GUERRIERISo he was going to put the Fifth Symphony last and he was worried that if he put the symphony last people -- you know, their attention would've faded. So his solution to that problem was to write another piece and add it on at the end. So this was an incredibly long piece -- incredibly long concert, excuse me. It was in a very cold hall. It was wildly under rehearsed. So there was -- the concert itself was not great.
GUERRIERIThe one review we have of the concert in a journal actually very, I think, wisely said, well it's such an interesting piece that we can't really have an opinion on it until we hear it again. So they sort of put it off.
REHMNot yet. And you're listening to "The Diane Rehm Show." Lots of folks talk about its C Minor key. Does he actually owe that to Mozart?
GUERRIERIIt's interesting. He -- the pieces by Mozart that he particularly admired -- there's the Piano Concerto in C Minor that was one of his favorites -- certainly I think influenced Beethoven's fondness for the key of C Minor. But really in his C Minor works, and it's so prevalent in certain types of Beethoven's music, that musicologists can talk about Beethoven's C Minor mood and everybody knows what they're talking about.
GUERRIERIHe really sort of made that key his own. One of the things I looked up when I was writing the book was looking up sort of in musical guides and musical textbooks previous to Beethoven's time, they used to talk about keys and sort of give them characteristics. And C Minor is actually -- it's considered sort of this very gentle key and it's sort of this very melancholy key. And -- but once Beethoven sort of gets his hands on it all of a sudden we see in all these musical guides that no, now it's this key of great force and it's this key of great drama.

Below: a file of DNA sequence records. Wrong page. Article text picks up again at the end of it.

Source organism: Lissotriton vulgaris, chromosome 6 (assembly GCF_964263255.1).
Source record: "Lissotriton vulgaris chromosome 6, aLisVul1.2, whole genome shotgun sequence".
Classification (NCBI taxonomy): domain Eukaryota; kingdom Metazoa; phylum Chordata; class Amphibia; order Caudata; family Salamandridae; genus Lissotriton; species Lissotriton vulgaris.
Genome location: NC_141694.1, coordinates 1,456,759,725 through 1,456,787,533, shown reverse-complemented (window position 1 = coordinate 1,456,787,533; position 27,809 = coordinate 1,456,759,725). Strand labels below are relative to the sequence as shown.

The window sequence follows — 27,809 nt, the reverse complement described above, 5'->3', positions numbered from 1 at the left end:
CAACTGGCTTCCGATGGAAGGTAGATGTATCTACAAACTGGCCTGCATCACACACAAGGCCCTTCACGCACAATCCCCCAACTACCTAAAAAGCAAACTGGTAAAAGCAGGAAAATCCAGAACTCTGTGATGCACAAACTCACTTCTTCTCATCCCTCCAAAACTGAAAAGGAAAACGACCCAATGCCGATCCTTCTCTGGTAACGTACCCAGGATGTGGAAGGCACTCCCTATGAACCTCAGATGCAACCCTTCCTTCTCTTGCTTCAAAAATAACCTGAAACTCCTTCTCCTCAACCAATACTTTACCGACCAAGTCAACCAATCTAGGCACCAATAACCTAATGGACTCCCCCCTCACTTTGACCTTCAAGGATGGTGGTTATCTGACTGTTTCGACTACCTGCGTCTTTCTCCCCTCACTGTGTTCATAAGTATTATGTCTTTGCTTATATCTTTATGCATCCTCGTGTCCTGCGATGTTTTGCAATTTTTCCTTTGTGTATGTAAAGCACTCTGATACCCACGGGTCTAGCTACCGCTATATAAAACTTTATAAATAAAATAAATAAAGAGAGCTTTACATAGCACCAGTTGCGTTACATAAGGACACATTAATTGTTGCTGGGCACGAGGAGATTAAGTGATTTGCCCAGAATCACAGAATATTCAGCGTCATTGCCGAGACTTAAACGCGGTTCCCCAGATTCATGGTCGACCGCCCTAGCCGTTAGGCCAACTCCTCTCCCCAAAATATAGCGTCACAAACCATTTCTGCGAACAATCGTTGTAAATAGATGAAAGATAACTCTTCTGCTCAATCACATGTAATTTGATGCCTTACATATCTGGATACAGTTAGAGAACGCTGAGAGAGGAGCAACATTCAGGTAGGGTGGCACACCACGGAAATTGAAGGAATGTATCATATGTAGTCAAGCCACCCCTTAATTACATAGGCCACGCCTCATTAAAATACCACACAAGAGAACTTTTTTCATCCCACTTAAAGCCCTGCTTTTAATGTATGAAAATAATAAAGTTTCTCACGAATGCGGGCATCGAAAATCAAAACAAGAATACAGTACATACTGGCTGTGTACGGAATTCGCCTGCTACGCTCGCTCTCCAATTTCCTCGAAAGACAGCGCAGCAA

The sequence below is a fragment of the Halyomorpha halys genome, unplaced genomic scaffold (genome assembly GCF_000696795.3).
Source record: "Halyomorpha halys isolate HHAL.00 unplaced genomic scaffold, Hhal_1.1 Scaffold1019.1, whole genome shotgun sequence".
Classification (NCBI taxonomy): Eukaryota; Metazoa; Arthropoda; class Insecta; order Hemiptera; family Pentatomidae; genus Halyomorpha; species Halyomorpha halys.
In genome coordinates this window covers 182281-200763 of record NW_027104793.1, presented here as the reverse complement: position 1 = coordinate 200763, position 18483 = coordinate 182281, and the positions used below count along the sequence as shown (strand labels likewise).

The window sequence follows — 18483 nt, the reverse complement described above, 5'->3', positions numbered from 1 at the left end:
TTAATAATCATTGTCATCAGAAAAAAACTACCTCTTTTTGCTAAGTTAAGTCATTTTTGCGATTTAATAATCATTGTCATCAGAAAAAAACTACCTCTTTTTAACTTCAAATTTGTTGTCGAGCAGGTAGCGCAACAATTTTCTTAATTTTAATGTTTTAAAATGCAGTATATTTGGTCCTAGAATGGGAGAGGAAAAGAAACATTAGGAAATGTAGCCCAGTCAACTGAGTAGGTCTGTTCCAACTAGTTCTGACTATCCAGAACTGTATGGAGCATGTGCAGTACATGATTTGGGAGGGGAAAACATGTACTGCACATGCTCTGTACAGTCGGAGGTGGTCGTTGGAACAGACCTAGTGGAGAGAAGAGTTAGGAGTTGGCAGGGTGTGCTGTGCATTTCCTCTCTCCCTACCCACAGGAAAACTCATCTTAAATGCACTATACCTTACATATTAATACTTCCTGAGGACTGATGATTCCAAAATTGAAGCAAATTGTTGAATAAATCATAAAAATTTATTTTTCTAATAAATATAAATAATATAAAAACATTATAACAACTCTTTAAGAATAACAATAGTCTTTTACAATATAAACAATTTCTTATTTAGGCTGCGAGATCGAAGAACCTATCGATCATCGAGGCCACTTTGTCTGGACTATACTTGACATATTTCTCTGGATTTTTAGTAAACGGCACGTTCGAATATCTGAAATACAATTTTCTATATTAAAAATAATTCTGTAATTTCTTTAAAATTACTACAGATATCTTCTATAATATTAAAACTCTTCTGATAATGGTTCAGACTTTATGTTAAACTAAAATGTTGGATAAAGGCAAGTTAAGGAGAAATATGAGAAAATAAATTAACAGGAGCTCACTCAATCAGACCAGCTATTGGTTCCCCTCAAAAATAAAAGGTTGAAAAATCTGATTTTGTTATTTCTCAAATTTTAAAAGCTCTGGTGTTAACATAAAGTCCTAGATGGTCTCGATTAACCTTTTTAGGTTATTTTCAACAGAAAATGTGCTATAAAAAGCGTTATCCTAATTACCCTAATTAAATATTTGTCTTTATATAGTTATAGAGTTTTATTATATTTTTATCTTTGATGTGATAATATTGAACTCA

REHMYeah, hardly gentle.
GUERRIERIAnd so Beethoven in large part really changed that because he would reserve C Minor for the pieces where he really wanted to make a strong statement.
REHMAnd the question of how fast this piece is played really can influence how the listener experiences it.
REHMNow that said, 108 beats a minute?
GUERRIERIYes. That is at -- that is John Eliot Gardiner again and the Orchestre Revolutionnaire et Romantique, which is -- I think that's the most fun orchestrate name to say in the world. But that is at 108 beats per minute, which is the metronome marking that Beethoven put on the symphony. Of course he didn't put it on the symphony until about almost ten years after he wrote it because when he wrote the symphony the metronome hadn't been invented yet.
GUERRIERISo again, this is another feature of the symphony in which we have this piece of data about it. And we're not quite sure how much stock to put in it because by the time he was putting metronome markings on all these, going back and retroactively doing this he had progressed to be more or less completely deaf. And so people have been wondering ever since, it's like did he really mean it to go that fast? Because as we can hear, it sounds astonishingly fast, almost like a cartoon.
REHMI would think some musicians would've said this is impossible.
GUERRIERII think there was some evidence for that because certainly throughout the 19th century, based on what little evidence we have because there were no recordings yet, people didn't quite get it that fast. And then once we do have recordings it's very few, very few recordings really get back up to that tempo. And that's really until the advent of the early music movement. Before then the only conductor who really took it at 108, and even then only on occasion was Toscanini who of course took everything very fast.